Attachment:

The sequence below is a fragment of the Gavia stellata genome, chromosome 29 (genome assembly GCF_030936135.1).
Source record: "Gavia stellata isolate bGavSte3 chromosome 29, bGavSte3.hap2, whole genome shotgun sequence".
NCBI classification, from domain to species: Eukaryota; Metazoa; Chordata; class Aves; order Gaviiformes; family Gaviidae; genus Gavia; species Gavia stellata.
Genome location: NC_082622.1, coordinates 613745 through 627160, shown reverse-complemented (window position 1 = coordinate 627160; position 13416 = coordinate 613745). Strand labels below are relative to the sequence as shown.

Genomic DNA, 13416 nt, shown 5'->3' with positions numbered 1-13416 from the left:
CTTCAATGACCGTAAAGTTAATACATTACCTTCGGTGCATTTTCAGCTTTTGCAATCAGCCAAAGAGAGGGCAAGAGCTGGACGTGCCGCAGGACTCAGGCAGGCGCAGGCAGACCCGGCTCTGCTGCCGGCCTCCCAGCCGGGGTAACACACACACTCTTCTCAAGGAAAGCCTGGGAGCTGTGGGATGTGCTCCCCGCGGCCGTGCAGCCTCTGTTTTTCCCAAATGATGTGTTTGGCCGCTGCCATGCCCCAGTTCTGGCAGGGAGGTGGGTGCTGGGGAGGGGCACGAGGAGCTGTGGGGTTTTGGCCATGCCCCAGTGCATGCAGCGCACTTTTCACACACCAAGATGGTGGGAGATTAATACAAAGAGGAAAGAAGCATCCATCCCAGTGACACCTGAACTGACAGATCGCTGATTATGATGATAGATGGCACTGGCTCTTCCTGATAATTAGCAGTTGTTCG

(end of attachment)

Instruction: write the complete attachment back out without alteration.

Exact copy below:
The sequence below is a fragment of the Gavia stellata genome, chromosome 29 (genome assembly GCF_030936135.1).
Source record: "Gavia stellata isolate bGavSte3 chromosome 29, bGavSte3.hap2, whole genome shotgun sequence".
NCBI classification, from domain to species: Eukaryota; Metazoa; Chordata; class Aves; order Gaviiformes; family Gaviidae; genus Gavia; species Gavia stellata.
Genome location: NC_082622.1, coordinates 613745 through 627160, shown reverse-complemented (window position 1 = coordinate 627160; position 13416 = coordinate 613745). Strand labels below are relative to the sequence as shown.

Genomic DNA, 13416 nt, shown 5'->3' with positions numbered 1-13416 from the left:
CTTCAATGACCGTAAAGTTAATACATTACCTTCGGTGCATTTTCAGCTTTTGCAATCAGCCAAAGAGAGGGCAAGAGCTGGACGTGCCGCAGGACTCAGGCAGGCGCAGGCAGACCCGGCTCTGCTGCCGGCCTCCCAGCCGGGGTAACACACACACTCTTCTCAAGGAAAGCCTGGGAGCTGTGGGATGTGCTCCCCGCGGCCGTGCAGCCTCTGTTTTTCCCAAATGATGTGTTTGGCCGCTGCCATGCCCCAGTTCTGGCAGGGAGGTGGGTGCTGGGGAGGGGCACGAGGAGCTGTGGGGTTTTGGCCATGCCCCAGTGCATGCAGCGCACTTTTCACACACCAAGATGGTGGGAGATTAATACAAAGAGGAAAGAAGCATCCATCCCAGTGACACCTGAACTGACAGATCGCTGATTATGATGATAGATGGCACTGGCTCTTCCTGATAATTAGCAGTTGTTCG